On Saturday, February 7th, SASAH students had the opportunity to see UWOpera’s production of Puccini’s opera, La Boheme. As someone who comes from a theatre background, I can honestly say that opera is one of the most impressive art forms out there. You need the perfect mixture of talented singers, actors, musicians, designers, directors, conductors and technicians to be able to pull it off. There are few art forms that require this intense level of collaboration, which is one of the reasons that opera is so rewarding to work on and to watch. This production in particular boasted a strong cast as well as spectacular lighting and set design, done by some of London’s theatre locals.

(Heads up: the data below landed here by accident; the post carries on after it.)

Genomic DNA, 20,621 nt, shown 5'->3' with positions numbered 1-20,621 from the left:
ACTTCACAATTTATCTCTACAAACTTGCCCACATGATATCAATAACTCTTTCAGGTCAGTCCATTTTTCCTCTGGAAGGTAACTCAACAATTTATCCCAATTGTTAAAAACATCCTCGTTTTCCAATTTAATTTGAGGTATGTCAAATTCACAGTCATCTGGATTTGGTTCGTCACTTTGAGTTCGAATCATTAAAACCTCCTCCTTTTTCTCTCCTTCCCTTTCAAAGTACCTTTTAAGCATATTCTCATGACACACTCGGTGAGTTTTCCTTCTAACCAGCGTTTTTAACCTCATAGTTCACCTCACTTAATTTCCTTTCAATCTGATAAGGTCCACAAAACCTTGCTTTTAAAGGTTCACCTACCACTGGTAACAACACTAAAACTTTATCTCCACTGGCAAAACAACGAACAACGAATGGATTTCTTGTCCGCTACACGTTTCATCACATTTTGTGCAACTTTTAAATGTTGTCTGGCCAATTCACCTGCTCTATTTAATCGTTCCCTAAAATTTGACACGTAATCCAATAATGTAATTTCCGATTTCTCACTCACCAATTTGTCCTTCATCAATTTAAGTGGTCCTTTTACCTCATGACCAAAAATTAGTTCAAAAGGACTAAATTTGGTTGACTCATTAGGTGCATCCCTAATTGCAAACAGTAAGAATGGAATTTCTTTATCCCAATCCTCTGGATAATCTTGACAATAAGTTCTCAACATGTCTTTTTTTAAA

Another amazing thing about opera is the integration of complex music with beautiful, poetic libretto. La Boheme is also interesting from a cultural standpoint, as it takes the opportunity to tell the stories of a group of “bohemians” instead of focusing on the higher echelons of society, as opera often does. While watching the production, I was also thinking about the Broadway musical RENT, which is based off of Puccini’s opera. Besides noticing the obvious comparisons in plot, I found myself thinking about Jonathan Larson (creator of RENT) and what his experience must have been when he sat down to watch La Boheme for the first time. What made him realize that what he was seeing onstage was still a relevant, important story to tell? What moments struck him as poignant enough to want to carry over to his own work, and why? Getting to see La Boheme in this context reminded me to keep my mind open as I expose myself to art, literature, and life, and always to be ready to interpret the stories I’m being told in different ways.